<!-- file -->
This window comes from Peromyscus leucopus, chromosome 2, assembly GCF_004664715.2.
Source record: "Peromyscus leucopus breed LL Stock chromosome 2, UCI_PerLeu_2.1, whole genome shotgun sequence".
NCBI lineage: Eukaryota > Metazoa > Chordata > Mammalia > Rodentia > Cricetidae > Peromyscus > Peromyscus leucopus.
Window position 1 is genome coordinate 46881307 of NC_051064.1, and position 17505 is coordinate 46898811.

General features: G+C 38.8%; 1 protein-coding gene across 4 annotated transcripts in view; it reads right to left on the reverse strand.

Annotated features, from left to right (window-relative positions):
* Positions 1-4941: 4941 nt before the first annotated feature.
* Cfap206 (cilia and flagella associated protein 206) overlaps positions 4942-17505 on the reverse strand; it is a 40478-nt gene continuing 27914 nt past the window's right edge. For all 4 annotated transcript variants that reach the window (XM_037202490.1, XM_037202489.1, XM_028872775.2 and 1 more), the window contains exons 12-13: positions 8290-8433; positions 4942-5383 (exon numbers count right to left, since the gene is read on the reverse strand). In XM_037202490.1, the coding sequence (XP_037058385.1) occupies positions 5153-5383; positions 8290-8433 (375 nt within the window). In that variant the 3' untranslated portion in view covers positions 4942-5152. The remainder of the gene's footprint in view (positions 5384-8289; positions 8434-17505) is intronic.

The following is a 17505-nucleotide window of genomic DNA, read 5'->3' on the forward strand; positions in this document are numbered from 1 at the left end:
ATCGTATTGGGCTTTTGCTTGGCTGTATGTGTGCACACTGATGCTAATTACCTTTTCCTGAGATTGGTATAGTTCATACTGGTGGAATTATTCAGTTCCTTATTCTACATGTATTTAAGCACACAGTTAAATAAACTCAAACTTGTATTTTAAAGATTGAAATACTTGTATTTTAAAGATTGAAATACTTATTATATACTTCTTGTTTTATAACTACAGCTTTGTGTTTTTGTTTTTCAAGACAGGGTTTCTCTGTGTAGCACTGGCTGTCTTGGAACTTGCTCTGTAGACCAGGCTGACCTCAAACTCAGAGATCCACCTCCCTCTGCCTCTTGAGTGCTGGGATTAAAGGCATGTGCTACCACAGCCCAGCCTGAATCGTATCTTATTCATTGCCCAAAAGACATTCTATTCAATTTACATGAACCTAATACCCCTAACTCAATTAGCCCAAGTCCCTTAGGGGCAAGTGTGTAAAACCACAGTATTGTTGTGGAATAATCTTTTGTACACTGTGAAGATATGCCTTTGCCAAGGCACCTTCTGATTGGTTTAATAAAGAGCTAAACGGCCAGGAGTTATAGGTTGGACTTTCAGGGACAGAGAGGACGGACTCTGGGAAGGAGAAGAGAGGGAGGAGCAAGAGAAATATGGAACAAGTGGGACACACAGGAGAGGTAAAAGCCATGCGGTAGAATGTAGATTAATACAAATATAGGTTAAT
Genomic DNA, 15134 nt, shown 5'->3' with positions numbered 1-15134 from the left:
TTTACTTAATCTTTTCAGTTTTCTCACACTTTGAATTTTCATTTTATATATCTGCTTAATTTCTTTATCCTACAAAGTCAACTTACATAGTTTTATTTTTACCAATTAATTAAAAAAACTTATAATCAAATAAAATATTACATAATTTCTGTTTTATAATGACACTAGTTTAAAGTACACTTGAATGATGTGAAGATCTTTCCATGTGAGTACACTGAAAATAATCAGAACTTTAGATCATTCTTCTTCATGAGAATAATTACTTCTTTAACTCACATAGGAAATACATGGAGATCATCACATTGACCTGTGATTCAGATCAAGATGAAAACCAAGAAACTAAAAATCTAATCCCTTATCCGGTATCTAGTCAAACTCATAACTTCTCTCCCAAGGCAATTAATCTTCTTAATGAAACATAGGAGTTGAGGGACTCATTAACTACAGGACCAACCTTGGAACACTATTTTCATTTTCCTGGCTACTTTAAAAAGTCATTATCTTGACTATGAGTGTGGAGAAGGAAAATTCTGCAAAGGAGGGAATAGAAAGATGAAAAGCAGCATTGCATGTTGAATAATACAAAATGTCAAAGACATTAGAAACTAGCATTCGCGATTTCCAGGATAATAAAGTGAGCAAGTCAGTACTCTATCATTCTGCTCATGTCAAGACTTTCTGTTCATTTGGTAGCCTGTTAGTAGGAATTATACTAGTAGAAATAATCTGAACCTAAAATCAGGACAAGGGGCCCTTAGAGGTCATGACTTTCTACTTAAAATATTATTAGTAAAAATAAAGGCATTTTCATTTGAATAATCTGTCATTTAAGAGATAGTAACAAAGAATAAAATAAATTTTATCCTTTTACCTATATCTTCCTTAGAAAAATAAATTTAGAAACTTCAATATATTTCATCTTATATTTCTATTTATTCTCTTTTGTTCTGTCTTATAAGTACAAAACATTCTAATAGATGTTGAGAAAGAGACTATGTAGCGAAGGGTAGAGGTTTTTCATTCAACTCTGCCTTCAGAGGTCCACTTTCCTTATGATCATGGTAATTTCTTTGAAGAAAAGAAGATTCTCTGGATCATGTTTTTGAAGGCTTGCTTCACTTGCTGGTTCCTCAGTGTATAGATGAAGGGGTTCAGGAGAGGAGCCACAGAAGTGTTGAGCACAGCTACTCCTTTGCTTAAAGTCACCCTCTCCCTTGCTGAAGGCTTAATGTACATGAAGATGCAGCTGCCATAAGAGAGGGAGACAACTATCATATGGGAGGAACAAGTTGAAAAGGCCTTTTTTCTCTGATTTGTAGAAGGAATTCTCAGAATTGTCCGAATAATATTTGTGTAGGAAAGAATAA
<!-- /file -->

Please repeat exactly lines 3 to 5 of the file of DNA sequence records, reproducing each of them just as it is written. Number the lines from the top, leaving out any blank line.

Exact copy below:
NCBI lineage: Eukaryota > Metazoa > Chordata > Mammalia > Rodentia > Cricetidae > Peromyscus > Peromyscus leucopus.
Window position 1 is genome coordinate 46881307 of NC_051064.1, and position 17505 is coordinate 46898811.

General features: G+C 38.8%; 1 protein-coding gene across 4 annotated transcripts in view; it reads right to left on the reverse strand.